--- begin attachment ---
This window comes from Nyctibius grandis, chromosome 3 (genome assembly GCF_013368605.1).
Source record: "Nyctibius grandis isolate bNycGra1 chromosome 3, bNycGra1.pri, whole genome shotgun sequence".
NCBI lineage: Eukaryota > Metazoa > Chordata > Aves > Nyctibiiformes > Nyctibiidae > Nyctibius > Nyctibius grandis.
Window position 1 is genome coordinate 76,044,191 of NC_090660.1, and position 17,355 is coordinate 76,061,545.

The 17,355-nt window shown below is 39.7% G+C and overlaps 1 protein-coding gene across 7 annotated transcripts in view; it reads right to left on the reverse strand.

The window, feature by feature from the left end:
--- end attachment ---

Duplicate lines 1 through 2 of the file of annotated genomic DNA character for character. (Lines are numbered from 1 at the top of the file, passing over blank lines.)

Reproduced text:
This window comes from Nyctibius grandis, chromosome 3 (genome assembly GCF_013368605.1).
Source record: "Nyctibius grandis isolate bNycGra1 chromosome 3, bNycGra1.pri, whole genome shotgun sequence".